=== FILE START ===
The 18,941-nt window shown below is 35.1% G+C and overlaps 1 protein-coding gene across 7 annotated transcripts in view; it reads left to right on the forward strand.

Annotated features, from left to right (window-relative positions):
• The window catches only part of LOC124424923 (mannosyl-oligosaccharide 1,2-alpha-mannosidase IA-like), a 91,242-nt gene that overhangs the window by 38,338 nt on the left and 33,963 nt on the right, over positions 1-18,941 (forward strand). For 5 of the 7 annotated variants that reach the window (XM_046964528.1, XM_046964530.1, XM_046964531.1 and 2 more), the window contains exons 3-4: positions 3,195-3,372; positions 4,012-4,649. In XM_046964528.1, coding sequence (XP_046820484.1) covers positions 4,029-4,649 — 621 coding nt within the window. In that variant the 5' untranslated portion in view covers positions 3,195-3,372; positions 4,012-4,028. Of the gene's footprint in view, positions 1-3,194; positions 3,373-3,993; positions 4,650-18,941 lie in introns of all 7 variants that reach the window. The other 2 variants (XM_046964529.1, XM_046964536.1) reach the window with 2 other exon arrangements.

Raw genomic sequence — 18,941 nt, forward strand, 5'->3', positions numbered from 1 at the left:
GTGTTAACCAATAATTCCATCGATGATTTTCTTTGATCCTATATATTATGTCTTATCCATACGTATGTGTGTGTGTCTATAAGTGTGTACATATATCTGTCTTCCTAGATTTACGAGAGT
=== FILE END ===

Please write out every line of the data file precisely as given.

The 18,941-nt window shown below is 35.1% G+C and overlaps 1 protein-coding gene across 7 annotated transcripts in view; it reads left to right on the forward strand.

Annotated features, from left to right (window-relative positions):
• The window catches only part of LOC124424923 (mannosyl-oligosaccharide 1,2-alpha-mannosidase IA-like), a 91,242-nt gene that overhangs the window by 38,338 nt on the left and 33,963 nt on the right, over positions 1-18,941 (forward strand). For 5 of the 7 annotated variants that reach the window (XM_046964528.1, XM_046964530.1, XM_046964531.1 and 2 more), the window contains exons 3-4: positions 3,195-3,372; positions 4,012-4,649. In XM_046964528.1, coding sequence (XP_046820484.1) covers positions 4,029-4,649 — 621 coding nt within the window. In that variant the 5' untranslated portion in view covers positions 3,195-3,372; positions 4,012-4,028. Of the gene's footprint in view, positions 1-3,194; positions 3,373-3,993; positions 4,650-18,941 lie in introns of all 7 variants that reach the window. The other 2 variants (XM_046964529.1, XM_046964536.1) reach the window with 2 other exon arrangements.

Raw genomic sequence — 18,941 nt, forward strand, 5'->3', positions numbered from 1 at the left:
GTGTTAACCAATAATTCCATCGATGATTTTCTTTGATCCTATATATTATGTCTTATCCATACGTATGTGTGTGTGTCTATAAGTGTGTACATATATCTGTCTTCCTAGATTTACGAGAGT